Scan for codes and check fuel pressure first. If you think it's the crank sensor check connections.
October, 6, 2012 AT 2:15 PM
My friend replaced the fuel pump thinking that was the problem and still crank but no start. Unhooked the cam sensor and no start. I Would really like to know about testing the crank sensor. I've heard about the tach bouncing when cranking if the crank sensor is ok. True/false?
Going to get back to the car for more testing later today.
No codes were found, but will scan again.
October, 6, 2012 AT 6:32 PM
Check to see if lcranksensor or cam sensor are getting power and then check resistance of crank andcam sensor, we don't have any specs for there, if the reisitance is high then it may be bad. You'll have to check against a new one unfortunately.
October, 6, 2012 AT 7:44 PM
Hi guys. You have to check for voltage to the coil(s) and injectors while cranking the engine. If you do have 12 volts, the cam and crank sensors are working. The bouncing tach is not valid. It is run by the instrument cluster which is a computer module, when it gets information from the Body Computer.
Unplugging either sensor will guarantee a no-start condition. Both signals are needed for the Engine Computer to know the engine is rotating, (cranking or running), then it turns on the automatic shutdown (ASD) relay which sends current to the coils, injectors, alternator field, and fuel pump or pump relay. That's a safety feature to prevent a fire in the event of a crash that ruptures a fuel line. With fuel spilling onto the ground there can be no pressure so the engine will stall, the signals stop, the computer turns off the ASD relay, and the fuel pump turns off. Most people jump on the dead fuel pump but you rightly noticed the spark is missing too.
Hmac300 suggested checking for codes. That is always the place to start but if you disconnected the battery any codes will be erased. Cam and crank codes often will not set during cranking. One of the sensors has to fail while driving.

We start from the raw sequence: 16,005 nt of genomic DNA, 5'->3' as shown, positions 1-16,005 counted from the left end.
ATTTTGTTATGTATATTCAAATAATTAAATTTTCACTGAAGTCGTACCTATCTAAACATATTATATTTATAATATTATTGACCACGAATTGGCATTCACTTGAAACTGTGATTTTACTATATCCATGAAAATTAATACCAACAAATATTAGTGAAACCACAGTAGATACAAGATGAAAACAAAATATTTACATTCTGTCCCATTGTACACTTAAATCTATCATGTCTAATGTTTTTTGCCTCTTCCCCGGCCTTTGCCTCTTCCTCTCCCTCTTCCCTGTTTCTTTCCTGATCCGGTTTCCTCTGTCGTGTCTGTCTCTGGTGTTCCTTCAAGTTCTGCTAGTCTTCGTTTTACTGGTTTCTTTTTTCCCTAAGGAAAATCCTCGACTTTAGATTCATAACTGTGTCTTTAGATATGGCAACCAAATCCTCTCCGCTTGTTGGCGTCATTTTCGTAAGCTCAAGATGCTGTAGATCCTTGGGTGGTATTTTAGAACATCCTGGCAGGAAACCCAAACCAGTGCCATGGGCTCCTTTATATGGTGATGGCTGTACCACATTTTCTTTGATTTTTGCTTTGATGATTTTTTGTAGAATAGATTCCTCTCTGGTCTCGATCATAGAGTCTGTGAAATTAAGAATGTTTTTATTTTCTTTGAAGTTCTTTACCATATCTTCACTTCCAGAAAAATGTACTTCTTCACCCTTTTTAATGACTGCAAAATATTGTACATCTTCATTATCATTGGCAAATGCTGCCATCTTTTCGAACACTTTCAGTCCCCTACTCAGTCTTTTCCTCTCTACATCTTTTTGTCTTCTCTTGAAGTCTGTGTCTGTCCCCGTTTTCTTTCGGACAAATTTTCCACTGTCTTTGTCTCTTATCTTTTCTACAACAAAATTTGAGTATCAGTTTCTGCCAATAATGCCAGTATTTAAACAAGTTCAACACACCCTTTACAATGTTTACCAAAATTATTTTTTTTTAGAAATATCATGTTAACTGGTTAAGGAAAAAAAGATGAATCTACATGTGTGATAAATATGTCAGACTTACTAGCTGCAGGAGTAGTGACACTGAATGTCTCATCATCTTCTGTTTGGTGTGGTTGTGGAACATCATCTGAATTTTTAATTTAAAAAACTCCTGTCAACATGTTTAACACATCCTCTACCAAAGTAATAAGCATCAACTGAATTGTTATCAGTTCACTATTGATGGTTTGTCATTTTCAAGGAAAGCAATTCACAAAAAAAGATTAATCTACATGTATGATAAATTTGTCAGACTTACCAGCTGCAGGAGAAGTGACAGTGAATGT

The best way to tell if the cam and crank sensors are working is to use a scanner to view live data during cranking. They will be listed with "no" or "present". The crankshaft position sensor has the higher failure rate, and both of them often fail by becoming heat-sensitive. The most common complaint is a no-start after the car is parked for 20 minutes with a hot engine. The heat migrates up to the sensor, then it works again after cooling down for an hour or so.
I don't know which style of crank sensor is used in your engine because you didn't list the size, but some of them are adjustable. They use a thick paper spacer stuck to the end to set the critical air gap. If you pull it out, you need to use a new spacer from the dealer when putting it back in. Some aftermarket replacements have a thin plastic rib molded onto the end to set the gap. When reinstalling one of those you are to cut the remaining part of the rib off and use a paper spacer.
October, 18, 2013 AT 7:10 PM
If you haven't actually jumped time, then.
Apparently a lot of Chrysler 300M's at one point or another go through a problem similar to this. The symptoms include (often in this order): Acting like the rev limiter is turning on at greater than approximately 2,500 RPM
Rough idle followed by engine shutdown and inability to start
The Fuel Shutdown and/or Automatic Shutdown Relay clicking on and off multiple times per second or every couple of seconds
Intermittent spark when cranking the engine
Trouble codes for crankshaft position sensor fault, camshaft position sensor fault, or both
People will try replacing the crankshaft position sensor, the camshaft position sensor, or both, followed by the ECM (Engine Control Module), and the car may start up, then stop working again. This will make you pull your hair out.
I just went through this problem myself, and I was finally successful in correcting the fault. If you follow this procedure, you will be too.
Pull the battery and clean and tighten the terminal clamps. Clean the negative cable jump terminal on the passenger side fender under the hood. Clean the terminals connected to the positive jump terminal in front of the air cleaner assembly. Clean the positive cable terminal feeding power into the power distribution center (PDC). Test your battery and make sure it is charged. Lack of power due to a discharged or bad battery or corroded terminals will prevent adequate spark and will stop cranking. After cleaning these terminals, try starting the car. If the car still doesn't start, proceed to step 2.